Lurking deep in your DNA, you may have a ghostly remnant from a “super-archaic” protohuman that isn’t our ancestor. This is because over half a million years ago, “Neandersovans” – the common ancestor of Neanderthals and Denisovans – intermixed with a small-brained, super-archaic hominin. Hundreds of thousands of years later, Denisovans did it again. And after that, Neanderthals and Denisovans intermixed with ancestors of modern humans. Got it?
The ape-ish super-archaic was only distantly related to other Homo species, having split off from the Homo family tree about 2 million years ago. Going by the indirect evidence of the admixture, this creature with a brain the size of an orange evidently survived to grunt the tale for well over 1.5 million years.
These early mixing-and-matchings were deduced by Alan Rogers, Nathan Harris and Alan Achenbach from the University of Utah, based on an innovative analytic technique they call “Legofit” – the results of which were published Thursday in Science Advances.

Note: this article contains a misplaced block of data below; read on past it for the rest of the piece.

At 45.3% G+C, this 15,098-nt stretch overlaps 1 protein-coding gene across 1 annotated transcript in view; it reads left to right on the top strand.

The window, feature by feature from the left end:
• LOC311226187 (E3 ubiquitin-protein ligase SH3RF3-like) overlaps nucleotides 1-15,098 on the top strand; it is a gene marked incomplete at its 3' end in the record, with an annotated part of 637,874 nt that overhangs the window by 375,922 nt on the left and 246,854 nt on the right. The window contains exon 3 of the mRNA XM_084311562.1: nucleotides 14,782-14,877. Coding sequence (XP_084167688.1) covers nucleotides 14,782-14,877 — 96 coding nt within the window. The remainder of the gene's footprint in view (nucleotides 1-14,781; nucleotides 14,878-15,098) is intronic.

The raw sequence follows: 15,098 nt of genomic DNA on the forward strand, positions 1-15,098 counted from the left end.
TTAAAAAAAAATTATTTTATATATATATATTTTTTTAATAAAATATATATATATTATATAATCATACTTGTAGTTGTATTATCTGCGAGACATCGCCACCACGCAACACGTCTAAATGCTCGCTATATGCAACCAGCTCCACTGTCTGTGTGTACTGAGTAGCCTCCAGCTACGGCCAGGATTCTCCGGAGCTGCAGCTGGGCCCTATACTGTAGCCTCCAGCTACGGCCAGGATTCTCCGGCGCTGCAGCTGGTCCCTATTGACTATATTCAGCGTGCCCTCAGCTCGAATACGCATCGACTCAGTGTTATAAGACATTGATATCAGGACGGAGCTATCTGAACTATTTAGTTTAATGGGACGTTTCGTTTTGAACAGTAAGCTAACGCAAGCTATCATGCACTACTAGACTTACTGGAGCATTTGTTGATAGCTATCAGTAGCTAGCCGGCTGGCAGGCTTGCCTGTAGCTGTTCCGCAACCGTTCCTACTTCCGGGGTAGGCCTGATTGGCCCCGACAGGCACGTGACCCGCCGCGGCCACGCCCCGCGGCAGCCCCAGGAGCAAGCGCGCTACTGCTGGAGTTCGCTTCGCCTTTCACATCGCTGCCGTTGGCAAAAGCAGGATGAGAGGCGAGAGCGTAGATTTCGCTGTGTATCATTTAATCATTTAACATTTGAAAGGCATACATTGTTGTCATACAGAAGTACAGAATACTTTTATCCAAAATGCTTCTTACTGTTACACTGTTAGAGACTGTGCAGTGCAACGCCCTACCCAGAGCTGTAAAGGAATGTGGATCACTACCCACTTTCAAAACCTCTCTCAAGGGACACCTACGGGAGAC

The mating between the Neandersovans and the mystery super-archaic is the earliest known episode of gene flow in the human line, the authors say. Yet again, we discover that multiple human species coexisted, overlapping in time and space. While the mechanism of the interspecies attraction remains a mystery, it is starting to seem that different human species lost no opportunity to mate with each other. Or maybe they took whatever opportunity beckoned.
Population and group sizes of the super-archaic hominin is believed to have been small: They had migrated from Africa to a radically different environment and were “basically African apes trying to make a living in that environment,” Rogers describes.
Neandersovans had big brains, and so of course did their descendants the Denisovans. Yet if their sex-partner had split from the Homo tree 2 million years ago, wouldn’t it have had a very small brain? “I presume so, but I’ve never seen one,” Rogers laughs in conversation with Haaretz. “Judging by the time frame, they must have been much smaller than ours.”
To get this argument out of the way, are Neanderthals, Denisovans and We in fact separate species? Theoretically, because we interbred and had fertile offspring, we’re all the same species (albeit different types). By that criterion, this 2-million-year-old demi-ape is also the same species, though whether it could have fruitfully interbred with us today is an open question. For the purposes of clarity, we shall call each one a species.